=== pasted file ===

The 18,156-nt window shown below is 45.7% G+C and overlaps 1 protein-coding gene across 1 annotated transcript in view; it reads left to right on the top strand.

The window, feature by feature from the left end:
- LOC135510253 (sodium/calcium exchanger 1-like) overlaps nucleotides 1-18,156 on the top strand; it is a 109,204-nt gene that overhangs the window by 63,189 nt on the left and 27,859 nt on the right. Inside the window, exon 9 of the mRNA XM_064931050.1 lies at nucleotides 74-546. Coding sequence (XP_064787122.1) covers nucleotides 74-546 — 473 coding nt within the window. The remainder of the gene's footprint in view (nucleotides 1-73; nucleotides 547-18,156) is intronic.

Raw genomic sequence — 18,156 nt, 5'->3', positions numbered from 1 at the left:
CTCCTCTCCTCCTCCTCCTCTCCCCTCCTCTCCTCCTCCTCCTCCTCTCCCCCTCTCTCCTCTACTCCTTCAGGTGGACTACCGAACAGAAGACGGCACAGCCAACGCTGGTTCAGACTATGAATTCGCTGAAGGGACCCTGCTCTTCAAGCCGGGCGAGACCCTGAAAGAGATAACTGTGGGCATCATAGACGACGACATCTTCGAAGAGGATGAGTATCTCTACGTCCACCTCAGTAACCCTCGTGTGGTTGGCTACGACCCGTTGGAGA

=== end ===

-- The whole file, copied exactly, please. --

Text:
The 18,156-nt window shown below is 45.7% G+C and overlaps 1 protein-coding gene across 1 annotated transcript in view; it reads left to right on the top strand.

The window, feature by feature from the left end:
- LOC135510253 (sodium/calcium exchanger 1-like) overlaps nucleotides 1-18,156 on the top strand; it is a 109,204-nt gene that overhangs the window by 63,189 nt on the left and 27,859 nt on the right. Inside the window, exon 9 of the mRNA XM_064931050.1 lies at nucleotides 74-546. Coding sequence (XP_064787122.1) covers nucleotides 74-546 — 473 coding nt within the window. The remainder of the gene's footprint in view (nucleotides 1-73; nucleotides 547-18,156) is intronic.

Raw genomic sequence — 18,156 nt, 5'->3', positions numbered from 1 at the left:
CTCCTCTCCTCCTCCTCCTCTCCCCTCCTCTCCTCCTCCTCCTCCTCTCCCCCTCTCTCCTCTACTCCTTCAGGTGGACTACCGAACAGAAGACGGCACAGCCAACGCTGGTTCAGACTATGAATTCGCTGAAGGGACCCTGCTCTTCAAGCCGGGCGAGACCCTGAAAGAGATAACTGTGGGCATCATAGACGACGACATCTTCGAAGAGGATGAGTATCTCTACGTCCACCTCAGTAACCCTCGTGTGGTTGGCTACGACCCGTTGGAGA